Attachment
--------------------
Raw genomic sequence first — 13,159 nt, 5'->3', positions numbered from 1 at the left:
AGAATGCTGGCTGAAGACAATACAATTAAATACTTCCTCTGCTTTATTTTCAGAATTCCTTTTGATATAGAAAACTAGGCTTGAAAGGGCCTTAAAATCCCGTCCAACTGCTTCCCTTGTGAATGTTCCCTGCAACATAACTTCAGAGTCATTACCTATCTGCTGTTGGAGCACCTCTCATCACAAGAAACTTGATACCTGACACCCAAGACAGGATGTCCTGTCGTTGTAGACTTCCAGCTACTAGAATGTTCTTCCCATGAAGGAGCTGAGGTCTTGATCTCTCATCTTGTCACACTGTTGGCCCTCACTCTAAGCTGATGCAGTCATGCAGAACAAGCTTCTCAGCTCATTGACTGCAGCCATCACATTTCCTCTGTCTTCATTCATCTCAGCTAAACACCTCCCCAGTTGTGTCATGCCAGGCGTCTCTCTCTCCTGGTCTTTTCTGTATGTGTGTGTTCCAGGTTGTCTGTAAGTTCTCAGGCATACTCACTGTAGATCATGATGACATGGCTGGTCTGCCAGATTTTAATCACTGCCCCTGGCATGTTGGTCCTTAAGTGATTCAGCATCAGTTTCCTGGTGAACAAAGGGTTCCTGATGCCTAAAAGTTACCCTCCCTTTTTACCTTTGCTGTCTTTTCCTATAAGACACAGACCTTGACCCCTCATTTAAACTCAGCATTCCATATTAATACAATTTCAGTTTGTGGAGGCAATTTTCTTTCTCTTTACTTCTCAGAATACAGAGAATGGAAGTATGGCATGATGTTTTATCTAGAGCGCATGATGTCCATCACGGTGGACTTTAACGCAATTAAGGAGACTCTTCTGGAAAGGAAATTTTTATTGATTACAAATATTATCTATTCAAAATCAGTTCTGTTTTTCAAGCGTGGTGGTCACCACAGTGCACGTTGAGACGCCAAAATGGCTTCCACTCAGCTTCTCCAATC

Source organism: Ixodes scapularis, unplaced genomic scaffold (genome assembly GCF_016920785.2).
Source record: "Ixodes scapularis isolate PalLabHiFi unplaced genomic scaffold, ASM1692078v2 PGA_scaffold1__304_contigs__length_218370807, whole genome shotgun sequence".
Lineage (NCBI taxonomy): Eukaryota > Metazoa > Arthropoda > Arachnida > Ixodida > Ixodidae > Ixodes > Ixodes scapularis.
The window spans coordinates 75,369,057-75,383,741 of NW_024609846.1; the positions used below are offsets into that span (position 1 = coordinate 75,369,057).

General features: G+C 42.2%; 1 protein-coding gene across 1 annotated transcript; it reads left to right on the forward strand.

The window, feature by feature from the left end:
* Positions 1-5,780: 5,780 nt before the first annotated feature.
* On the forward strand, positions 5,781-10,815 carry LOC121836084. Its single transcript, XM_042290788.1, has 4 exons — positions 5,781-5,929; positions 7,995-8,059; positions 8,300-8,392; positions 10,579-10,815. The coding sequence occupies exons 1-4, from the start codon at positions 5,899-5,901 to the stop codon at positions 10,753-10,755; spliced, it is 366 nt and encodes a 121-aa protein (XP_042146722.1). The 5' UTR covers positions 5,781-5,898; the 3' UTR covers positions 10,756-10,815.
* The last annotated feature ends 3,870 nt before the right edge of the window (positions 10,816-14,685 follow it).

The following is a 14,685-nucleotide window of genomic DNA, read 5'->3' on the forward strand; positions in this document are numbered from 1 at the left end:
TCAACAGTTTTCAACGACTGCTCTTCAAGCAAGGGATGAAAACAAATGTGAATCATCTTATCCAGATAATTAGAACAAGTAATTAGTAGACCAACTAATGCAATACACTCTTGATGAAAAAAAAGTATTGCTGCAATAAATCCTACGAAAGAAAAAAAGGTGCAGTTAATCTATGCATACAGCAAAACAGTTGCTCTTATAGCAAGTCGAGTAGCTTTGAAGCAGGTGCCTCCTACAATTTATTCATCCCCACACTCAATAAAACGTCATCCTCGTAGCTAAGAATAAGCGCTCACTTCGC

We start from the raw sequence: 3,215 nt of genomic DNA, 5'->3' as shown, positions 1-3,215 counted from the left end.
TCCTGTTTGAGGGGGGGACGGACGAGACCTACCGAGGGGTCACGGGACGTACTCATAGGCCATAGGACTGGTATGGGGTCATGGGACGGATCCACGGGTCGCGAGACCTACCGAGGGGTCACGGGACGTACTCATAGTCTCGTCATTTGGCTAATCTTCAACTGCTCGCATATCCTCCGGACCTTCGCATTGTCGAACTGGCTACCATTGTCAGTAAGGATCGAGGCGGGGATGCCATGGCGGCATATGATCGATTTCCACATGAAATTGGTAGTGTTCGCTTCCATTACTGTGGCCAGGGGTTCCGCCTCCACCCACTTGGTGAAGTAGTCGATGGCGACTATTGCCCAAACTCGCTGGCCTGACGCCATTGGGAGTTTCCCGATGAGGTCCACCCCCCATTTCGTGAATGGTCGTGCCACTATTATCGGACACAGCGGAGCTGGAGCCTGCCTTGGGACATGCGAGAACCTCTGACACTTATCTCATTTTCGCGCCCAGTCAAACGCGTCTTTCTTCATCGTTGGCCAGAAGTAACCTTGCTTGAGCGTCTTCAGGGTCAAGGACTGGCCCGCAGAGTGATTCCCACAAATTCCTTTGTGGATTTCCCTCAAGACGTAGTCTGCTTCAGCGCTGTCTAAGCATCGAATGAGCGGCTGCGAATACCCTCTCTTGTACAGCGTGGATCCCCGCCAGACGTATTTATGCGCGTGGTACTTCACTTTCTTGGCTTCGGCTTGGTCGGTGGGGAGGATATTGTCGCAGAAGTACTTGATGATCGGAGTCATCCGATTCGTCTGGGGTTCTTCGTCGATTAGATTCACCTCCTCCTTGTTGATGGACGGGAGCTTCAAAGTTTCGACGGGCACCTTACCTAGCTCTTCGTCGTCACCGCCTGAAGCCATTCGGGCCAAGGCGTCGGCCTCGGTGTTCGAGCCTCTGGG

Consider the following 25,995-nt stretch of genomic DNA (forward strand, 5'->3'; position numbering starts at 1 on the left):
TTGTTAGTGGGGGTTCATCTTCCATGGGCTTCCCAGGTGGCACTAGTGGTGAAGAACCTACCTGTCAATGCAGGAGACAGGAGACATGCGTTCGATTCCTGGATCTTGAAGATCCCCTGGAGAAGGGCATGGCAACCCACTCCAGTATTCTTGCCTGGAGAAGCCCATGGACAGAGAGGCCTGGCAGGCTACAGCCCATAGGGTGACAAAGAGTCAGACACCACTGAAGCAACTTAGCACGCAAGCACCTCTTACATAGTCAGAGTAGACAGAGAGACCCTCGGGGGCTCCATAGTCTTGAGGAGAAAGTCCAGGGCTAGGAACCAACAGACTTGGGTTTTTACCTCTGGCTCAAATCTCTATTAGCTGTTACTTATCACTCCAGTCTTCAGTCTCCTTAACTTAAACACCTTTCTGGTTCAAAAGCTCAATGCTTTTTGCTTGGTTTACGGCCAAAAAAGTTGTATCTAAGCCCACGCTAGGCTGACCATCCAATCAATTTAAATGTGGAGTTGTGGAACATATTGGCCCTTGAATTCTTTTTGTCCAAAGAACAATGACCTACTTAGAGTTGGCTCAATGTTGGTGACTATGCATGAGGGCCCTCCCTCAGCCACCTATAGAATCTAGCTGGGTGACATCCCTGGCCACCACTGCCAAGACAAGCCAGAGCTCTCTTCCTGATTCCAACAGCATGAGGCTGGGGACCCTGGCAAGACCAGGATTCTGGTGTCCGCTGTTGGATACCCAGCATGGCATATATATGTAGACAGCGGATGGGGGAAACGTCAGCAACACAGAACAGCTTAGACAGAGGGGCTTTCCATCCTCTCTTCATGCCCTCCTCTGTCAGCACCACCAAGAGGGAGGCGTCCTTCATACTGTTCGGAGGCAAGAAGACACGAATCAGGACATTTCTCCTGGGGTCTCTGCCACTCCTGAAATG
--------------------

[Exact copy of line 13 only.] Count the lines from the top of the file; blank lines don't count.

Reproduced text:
TCAACAGTTTTCAACGACTGCTCTTCAAGCAAGGGATGAAAACAAATGTGAATCATCTTATCCAGATAATTAGAACAAGTAATTAGTAGACCAACTAATGCAATACACTCTTGATGAAAAAAAAGTATTGCTGCAATAAATCCTACGAAAGAAAAAAAGGTGCAGTTAATCTATGCATACAGCAAAACAGTTGCTCTTATAGCAAGTCGAGTAGCTTTGAAGCAGGTGCCTCCTACAATTTATTCATCCCCACACTCAATAAAACGTCATCCTCGTAGCTAAGAATAAGCGCTCACTTCGC